The Cost of Procuring Deceased Donor Kidneys

Evidence From OPO Cost Reports 2013-2017

Philip J. Held; Jennifer L. Bragg-Gresham; Thomas Peters; Glen M. Chertow; Frank McCormick; John P. Roberts

Disclosures

American Journal of Transplantation. 2020;20(4):1087-1094. 

In This Article

Abstract and Introduction

Abstract

Using 5 years of US organ procurement organization (OPO) data, we determined the cost of recovering a viable (ie, transplanted) kidney for each of 51 OPOs. We also examined the effects on OPO costs of the recovery of nonviable (ie, discarded) kidneys and other OPO metrics. Annual cost reports from 51 independent OPOs were used to determine the cost per recovered kidney for each OPO. A quadratic regression model was employed to estimate the relationship between the cost of kidneys and the number of viable kidneys recovered, as well as other OPO performance indicators. The cost of transplanted kidneys at individual OPOs ranged widely from $24 000 to $56 000, and the average was $36 000. The cost of a viable kidney tended to decline with the number of kidneys procured up to 549 kidneys per year and then increase. Of the total 81 401 kidneys recovered, 66 454 were viable and 14 947 (18.4%) were nonviable. The costs of kidneys varied widely over the OPOs studied, and costs were a function of the recovered number of viable and nonviable organs, local cost levels, donation after cardiac death, year, and Standardized Donor Rate Ratio. Cost increases were 3% per year.

Introduction

The 58 US organ procurement organizations (OPOs) are not-for-profit entities with a federal contract to cover a specific geographic area over which the OPO is granted exclusive responsibilities, that is, a monopoly. Required OPO tasks include assessment of potential organ donors, obtaining consent for organ donation from next of kin, surgical recovery and preservation of viable organs, and transport of organs to transplant center hospitals. Allocation of any organ to a specific recipient is directed through the Organ Procurement Transplantation Network (OPTN) and the United Network for Organ Sharing (UNOS), which holds the federal contract from the OPTN. Transplant center professionals make the final decision to accept and transplant or reject and discard any individual organ.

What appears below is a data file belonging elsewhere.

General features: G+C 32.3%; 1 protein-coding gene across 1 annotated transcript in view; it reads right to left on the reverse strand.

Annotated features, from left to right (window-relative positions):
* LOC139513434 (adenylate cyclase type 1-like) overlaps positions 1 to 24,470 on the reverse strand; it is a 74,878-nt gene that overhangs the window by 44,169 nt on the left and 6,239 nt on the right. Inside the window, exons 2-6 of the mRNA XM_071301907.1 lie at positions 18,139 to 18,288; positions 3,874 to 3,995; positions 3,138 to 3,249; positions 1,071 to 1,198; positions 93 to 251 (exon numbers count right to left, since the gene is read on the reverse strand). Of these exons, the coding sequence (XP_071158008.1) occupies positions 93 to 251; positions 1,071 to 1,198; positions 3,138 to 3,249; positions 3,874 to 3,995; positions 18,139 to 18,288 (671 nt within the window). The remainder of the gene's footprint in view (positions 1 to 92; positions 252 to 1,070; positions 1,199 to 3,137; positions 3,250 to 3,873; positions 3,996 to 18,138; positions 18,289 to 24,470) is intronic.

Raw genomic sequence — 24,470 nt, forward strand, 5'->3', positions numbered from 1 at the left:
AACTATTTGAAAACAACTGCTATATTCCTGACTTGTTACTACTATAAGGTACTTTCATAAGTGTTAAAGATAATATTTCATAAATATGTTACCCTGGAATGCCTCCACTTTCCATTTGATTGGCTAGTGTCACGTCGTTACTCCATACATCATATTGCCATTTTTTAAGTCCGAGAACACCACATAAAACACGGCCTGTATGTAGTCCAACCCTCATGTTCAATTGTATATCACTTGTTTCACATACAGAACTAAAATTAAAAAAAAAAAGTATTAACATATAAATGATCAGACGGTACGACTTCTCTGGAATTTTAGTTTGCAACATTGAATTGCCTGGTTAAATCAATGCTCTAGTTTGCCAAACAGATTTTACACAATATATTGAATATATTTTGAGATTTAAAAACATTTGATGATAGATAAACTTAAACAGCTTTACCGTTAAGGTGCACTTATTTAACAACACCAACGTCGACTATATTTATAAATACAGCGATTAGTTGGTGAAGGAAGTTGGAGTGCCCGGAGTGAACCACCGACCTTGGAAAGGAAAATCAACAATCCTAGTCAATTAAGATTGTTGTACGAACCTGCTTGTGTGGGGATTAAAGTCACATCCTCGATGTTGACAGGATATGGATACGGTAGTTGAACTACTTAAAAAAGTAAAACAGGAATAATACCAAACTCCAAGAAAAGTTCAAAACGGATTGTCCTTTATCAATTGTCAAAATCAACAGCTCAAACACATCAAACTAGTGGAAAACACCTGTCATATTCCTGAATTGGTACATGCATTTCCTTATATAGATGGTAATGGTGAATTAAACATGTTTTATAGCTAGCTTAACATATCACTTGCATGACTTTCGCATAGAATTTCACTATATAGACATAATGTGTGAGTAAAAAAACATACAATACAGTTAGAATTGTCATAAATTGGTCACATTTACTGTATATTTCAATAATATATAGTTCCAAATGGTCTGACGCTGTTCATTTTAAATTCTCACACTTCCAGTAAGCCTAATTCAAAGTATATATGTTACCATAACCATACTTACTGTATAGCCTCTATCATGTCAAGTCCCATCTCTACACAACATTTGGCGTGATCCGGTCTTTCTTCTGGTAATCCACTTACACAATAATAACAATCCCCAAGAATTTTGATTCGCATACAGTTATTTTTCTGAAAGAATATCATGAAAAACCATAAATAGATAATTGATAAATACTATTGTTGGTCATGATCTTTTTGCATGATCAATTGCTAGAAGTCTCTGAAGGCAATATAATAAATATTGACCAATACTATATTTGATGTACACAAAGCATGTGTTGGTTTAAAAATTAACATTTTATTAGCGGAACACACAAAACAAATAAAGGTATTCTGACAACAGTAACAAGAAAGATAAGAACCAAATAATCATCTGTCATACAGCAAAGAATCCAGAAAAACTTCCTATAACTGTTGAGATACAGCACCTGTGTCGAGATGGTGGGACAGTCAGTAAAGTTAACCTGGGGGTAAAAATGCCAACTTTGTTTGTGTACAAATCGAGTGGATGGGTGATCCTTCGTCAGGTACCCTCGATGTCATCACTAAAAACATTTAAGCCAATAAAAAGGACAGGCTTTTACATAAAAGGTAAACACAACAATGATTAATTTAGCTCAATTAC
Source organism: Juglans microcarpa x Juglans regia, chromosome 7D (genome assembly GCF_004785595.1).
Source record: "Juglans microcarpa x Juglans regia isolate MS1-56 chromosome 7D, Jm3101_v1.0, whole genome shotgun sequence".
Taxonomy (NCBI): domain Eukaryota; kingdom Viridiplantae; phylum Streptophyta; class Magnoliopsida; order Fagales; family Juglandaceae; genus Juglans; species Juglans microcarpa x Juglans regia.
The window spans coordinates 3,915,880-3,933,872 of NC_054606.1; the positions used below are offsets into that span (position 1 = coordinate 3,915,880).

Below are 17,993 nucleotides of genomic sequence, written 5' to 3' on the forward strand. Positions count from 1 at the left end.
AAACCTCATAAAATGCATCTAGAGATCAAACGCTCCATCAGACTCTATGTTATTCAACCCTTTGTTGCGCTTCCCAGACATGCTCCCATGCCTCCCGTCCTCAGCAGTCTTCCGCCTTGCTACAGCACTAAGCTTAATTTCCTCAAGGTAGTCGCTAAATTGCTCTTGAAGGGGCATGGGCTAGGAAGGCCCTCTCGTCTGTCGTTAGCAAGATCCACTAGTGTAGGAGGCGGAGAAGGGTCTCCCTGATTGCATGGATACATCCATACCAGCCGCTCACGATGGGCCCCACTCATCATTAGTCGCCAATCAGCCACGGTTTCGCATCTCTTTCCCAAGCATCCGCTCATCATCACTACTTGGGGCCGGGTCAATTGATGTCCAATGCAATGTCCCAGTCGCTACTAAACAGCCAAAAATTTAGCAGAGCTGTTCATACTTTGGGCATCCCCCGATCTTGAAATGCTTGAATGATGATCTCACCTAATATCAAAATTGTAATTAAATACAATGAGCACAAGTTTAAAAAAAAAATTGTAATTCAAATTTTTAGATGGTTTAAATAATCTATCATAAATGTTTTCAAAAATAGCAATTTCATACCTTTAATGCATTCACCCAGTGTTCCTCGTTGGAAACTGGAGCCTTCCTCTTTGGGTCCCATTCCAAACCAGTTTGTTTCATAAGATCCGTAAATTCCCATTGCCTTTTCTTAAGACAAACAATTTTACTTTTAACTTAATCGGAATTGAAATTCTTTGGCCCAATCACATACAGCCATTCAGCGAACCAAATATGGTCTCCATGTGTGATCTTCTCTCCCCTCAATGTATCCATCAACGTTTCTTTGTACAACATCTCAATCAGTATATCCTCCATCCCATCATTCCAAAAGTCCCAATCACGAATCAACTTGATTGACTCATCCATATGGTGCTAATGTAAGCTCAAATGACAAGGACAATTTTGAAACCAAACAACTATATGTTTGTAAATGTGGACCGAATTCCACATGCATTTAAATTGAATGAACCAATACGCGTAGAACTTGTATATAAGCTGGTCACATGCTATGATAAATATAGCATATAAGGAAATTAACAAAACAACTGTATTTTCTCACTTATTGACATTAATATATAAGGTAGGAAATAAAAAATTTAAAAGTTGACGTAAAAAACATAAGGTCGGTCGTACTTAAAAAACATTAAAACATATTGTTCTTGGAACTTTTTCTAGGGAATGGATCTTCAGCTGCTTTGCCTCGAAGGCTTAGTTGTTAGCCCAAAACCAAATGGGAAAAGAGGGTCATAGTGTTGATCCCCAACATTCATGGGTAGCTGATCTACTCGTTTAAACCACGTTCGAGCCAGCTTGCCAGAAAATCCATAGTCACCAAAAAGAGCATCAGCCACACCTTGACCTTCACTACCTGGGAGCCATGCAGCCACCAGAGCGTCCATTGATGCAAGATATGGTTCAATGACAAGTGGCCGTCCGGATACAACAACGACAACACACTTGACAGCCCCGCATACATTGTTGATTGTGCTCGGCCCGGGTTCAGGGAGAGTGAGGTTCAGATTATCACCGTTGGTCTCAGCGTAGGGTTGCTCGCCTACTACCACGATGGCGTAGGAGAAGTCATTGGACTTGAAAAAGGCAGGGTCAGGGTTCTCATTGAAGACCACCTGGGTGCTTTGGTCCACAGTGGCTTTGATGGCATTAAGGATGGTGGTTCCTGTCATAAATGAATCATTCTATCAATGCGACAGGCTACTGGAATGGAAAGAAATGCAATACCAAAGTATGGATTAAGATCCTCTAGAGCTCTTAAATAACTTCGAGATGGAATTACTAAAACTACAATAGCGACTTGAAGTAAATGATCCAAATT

Whereas the costs for most aspects of the organ transplant process have been reported,[1–3] the functional OPO cost, generally referred to as the organ acquisition cost (OAC), has not been widely researched.[4] As a consequence of the National Organ Transplantation Act (NOTA),[5] OPOs have a defined method of assessing OAC, and the aggregate costs incurred by any OPO are unique to that OPO. Because all areas of the United States are the responsibility of some OPOs, there are many potential variations in expenses including local labor costs, the number of potential and actual donors, the number of transplant hospitals in the OPO service area, hospital charges for maintaining donor organ function after brain death (prior to organ recovery), and other costs.

Among US OPOs, the number of kidneys recovered annually varies from fewer than 100 to over 800 kidneys procured and transplanted. In this analysis, we have sought to describe variations in kidney procurement costs across the United States and differences in kidney cost by OPO size (hereafter defined by the number of kidneys procured annually). Kidney acquisition costs related to transplanted (viable) organs and of those related to discarded, "nonviable" kidneys (ie, organs recovered for transplantation but not transplanted) on cost and OPO outcomes were also examined. Understanding cost variations among US OPOs could allow for pragmatic assessments regarding OPO efficiency, economies of scale, and other matters related to policy issues affecting OPOs and the patients ultimately served.

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